ALEXANDRIA, Va.—The U.S. Court of Appeals for the 5th Circuit Tuesday ruled in favor of Pulse Network LLC in its antitrust case against Visa Inc. alleging that the California-based credit card giant had employed a number of anticompetitive tactics to prevent Pulse from gaining a larger share of debit transactions—and preventing merchants from having competitive choices of which debit network to use on their transactions.
The ruling allows Texas-based Pulse, an ATM/debit payments network that’s a subsidiary of Discover Financial Services, to continue to press its case even though Visa had maintained that Pulse was legally barred from doing so. NACS, along with other associations, had filed an amicus brief in support of Pulse in the case.
Visa had argued that its tactics were fair and Pulse shouldn’t be able to sue, but the 5th Circuit concluded that “Pulse isn’t claiming that it’s losing a fair price war against Visa. Instead, it’s claiming that Visa has used its market dominance to strong-arm merchants into avoiding Pulse Pay Express.”
The court decided that Pulse could challenge both Visa’s implementation of its Fixed Acquirer Network Fee (FANF) and its volume-based agreements with banks and merchants.
NACS and other retailers have alleged similar antitrust theories against Visa in ongoing antitrust litigation in the U.S. District Court in the Eastern District of New York. And, the Department of Justice in the past has said it was investigating Visa’s FANF for its potential anticompetitive effects.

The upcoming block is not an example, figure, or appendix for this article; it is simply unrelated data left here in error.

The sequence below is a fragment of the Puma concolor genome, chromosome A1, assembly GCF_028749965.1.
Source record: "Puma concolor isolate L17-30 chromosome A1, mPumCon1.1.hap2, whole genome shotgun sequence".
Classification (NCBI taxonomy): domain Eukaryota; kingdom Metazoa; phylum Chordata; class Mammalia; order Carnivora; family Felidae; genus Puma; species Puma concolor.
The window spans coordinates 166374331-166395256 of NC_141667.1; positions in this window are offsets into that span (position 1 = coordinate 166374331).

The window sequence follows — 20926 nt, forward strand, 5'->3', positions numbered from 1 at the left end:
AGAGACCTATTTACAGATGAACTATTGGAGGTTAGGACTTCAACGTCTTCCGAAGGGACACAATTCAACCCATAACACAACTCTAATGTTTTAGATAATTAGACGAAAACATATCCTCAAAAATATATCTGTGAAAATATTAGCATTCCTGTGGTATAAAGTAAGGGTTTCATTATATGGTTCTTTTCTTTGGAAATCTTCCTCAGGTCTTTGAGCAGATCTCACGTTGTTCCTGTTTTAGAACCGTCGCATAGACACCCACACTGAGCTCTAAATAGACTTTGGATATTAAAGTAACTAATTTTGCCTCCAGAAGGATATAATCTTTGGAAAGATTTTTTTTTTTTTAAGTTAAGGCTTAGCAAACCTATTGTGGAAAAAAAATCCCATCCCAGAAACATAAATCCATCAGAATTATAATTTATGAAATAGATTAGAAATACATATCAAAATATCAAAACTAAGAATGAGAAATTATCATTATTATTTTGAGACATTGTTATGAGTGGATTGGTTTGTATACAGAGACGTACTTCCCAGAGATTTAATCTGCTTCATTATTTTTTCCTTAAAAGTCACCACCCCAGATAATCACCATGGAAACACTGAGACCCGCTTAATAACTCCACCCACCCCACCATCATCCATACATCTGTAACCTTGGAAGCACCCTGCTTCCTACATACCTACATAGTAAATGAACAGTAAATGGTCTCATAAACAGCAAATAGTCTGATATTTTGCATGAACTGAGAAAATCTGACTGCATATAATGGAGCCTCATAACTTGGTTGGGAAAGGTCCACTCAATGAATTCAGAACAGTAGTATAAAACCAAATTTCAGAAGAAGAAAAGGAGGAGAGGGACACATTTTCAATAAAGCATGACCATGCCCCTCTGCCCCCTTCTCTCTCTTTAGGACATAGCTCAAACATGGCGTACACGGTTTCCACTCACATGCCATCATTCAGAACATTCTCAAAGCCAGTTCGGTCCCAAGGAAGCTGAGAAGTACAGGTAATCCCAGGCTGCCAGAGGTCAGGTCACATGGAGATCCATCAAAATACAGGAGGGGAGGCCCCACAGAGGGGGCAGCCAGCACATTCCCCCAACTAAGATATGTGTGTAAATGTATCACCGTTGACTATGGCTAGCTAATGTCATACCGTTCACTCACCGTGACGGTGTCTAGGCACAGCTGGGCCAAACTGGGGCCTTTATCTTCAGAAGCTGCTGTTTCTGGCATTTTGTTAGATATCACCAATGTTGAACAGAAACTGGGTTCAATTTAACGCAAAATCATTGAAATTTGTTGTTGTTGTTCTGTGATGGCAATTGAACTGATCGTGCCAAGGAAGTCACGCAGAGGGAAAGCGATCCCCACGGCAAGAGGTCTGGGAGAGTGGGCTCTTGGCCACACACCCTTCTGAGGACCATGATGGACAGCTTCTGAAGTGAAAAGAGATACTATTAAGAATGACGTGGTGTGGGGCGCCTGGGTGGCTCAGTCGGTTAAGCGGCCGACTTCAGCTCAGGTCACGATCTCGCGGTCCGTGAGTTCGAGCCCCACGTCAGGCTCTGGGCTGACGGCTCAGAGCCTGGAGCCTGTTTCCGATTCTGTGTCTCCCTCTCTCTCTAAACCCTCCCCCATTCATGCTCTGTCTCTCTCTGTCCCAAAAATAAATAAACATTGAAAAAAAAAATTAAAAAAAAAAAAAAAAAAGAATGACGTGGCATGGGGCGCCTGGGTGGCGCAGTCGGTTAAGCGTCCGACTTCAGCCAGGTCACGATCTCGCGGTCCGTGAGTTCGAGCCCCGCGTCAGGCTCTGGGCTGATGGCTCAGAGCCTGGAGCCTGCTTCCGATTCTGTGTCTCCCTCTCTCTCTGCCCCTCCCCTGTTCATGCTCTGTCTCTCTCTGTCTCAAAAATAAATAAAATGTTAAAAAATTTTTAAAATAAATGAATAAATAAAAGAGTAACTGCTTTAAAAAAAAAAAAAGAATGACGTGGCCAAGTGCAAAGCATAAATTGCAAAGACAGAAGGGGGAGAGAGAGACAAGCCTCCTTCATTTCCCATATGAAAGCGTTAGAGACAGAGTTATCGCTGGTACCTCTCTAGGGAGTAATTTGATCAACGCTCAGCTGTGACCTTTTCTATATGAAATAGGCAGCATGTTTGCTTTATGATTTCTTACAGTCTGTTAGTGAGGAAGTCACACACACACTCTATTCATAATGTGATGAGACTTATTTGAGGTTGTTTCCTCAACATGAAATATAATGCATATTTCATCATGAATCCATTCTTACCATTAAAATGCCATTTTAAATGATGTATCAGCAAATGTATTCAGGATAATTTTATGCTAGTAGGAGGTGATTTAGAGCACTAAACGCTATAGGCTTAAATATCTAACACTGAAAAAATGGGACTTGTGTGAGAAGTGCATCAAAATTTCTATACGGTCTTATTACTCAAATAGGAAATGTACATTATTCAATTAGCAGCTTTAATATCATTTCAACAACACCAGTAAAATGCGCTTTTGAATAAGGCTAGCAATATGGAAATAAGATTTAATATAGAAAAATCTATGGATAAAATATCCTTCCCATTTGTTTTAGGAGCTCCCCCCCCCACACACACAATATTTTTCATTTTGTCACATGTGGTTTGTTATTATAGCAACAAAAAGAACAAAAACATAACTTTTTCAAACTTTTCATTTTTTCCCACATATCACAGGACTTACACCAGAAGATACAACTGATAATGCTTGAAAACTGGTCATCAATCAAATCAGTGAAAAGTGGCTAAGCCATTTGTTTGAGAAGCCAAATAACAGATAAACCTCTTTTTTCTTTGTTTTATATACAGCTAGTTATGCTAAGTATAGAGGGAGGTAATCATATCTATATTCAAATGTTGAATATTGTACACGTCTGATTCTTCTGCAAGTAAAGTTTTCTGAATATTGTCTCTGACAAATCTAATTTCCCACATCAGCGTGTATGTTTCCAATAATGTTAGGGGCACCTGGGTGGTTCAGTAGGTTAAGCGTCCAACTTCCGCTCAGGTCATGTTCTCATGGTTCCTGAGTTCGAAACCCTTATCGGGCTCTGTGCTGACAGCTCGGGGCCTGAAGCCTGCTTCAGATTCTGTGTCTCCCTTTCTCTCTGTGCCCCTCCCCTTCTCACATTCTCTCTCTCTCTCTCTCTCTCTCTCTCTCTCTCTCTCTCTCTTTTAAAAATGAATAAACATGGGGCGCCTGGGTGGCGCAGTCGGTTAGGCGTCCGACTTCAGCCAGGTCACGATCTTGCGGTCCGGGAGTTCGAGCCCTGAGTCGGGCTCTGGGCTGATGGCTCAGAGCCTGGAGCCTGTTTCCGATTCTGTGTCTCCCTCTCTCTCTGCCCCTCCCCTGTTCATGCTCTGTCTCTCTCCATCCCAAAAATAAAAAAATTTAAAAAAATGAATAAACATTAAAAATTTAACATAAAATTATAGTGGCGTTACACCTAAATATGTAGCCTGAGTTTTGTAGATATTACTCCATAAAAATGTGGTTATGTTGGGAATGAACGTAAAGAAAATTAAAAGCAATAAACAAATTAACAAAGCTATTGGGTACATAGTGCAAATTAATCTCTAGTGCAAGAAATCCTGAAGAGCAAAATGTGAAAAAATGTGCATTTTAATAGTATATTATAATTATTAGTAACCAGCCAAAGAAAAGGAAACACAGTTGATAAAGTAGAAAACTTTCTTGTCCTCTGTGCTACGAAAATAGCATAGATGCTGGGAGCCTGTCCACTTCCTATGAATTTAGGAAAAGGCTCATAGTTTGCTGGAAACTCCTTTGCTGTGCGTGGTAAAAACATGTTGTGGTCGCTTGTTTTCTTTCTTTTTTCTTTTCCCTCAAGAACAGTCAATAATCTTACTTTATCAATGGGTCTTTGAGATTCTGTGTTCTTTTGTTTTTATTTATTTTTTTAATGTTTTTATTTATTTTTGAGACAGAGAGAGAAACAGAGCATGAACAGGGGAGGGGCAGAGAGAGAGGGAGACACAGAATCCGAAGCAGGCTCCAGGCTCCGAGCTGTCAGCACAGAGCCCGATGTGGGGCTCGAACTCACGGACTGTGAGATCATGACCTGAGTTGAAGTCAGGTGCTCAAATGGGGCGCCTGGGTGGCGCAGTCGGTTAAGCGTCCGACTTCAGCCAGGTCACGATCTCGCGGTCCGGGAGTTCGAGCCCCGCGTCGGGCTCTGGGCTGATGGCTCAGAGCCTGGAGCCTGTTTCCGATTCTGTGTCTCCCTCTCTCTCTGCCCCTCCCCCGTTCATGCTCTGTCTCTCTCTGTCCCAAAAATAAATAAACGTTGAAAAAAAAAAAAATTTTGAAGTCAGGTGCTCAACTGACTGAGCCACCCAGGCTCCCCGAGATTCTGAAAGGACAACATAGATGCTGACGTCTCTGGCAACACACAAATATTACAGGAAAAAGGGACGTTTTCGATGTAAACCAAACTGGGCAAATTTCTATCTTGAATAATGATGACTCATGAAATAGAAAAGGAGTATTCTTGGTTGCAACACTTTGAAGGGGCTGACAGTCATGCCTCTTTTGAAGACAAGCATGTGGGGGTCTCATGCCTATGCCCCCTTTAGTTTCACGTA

“The 5th Circuit’s decision validates the complaints that NACS and its members have long lodged: that Visa has abused its market power to reduce competition for debit transactions,” said Doug Kantor, NACS general counsel. “This decision should serve as a boost to the legal claims NACS and others have against Visa and help the Justice Department in its investigations.”
NACS was joined in its brief supporting Visa by the Food Marketing Institute, Merchant Advisory Group and National Retail Federation. The Retail Industry Leaders Association also collaborated with NACS and others to support the outcome in the case.
The 5th Circuit also ordered that the case be remanded to the District Court in Texas for further proceedings and that the case be reassigned to a new judge. That is a rare outcome which Pulse had urged in the case after maintaining that the original trial judge had been biased against it. The reassignment makes it more likely that Pulse will ultimately prevail in challenging Visa’s practices.